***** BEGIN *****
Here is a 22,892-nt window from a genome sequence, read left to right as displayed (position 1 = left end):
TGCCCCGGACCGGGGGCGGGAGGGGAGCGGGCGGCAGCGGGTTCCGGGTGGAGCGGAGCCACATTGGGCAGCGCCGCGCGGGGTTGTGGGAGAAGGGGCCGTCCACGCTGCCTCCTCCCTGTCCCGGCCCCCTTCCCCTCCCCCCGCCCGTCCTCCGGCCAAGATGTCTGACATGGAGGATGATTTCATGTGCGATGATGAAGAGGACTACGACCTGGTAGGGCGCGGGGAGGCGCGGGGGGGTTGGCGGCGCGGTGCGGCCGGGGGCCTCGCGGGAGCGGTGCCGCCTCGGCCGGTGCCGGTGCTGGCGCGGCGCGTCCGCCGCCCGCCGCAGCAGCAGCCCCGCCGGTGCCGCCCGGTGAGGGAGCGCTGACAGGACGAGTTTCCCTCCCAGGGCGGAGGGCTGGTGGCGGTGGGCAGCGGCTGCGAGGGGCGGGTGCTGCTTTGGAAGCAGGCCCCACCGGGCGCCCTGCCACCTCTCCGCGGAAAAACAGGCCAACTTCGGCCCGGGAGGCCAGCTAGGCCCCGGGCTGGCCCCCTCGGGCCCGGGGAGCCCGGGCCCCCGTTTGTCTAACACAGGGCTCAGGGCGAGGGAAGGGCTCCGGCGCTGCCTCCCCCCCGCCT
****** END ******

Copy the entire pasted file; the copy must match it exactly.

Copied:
Here is a 22,892-nt window from a genome sequence, read left to right as displayed (position 1 = left end):
TGCCCCGGACCGGGGGCGGGAGGGGAGCGGGCGGCAGCGGGTTCCGGGTGGAGCGGAGCCACATTGGGCAGCGCCGCGCGGGGTTGTGGGAGAAGGGGCCGTCCACGCTGCCTCCTCCCTGTCCCGGCCCCCTTCCCCTCCCCCCGCCCGTCCTCCGGCCAAGATGTCTGACATGGAGGATGATTTCATGTGCGATGATGAAGAGGACTACGACCTGGTAGGGCGCGGGGAGGCGCGGGGGGGTTGGCGGCGCGGTGCGGCCGGGGGCCTCGCGGGAGCGGTGCCGCCTCGGCCGGTGCCGGTGCTGGCGCGGCGCGTCCGCCGCCCGCCGCAGCAGCAGCCCCGCCGGTGCCGCCCGGTGAGGGAGCGCTGACAGGACGAGTTTCCCTCCCAGGGCGGAGGGCTGGTGGCGGTGGGCAGCGGCTGCGAGGGGCGGGTGCTGCTTTGGAAGCAGGCCCCACCGGGCGCCCTGCCACCTCTCCGCGGAAAAACAGGCCAACTTCGGCCCGGGAGGCCAGCTAGGCCCCGGGCTGGCCCCCTCGGGCCCGGGGAGCCCGGGCCCCCGTTTGTCTAACACAGGGCTCAGGGCGAGGGAAGGGCTCCGGCGCTGCCTCCCCCCCGCCT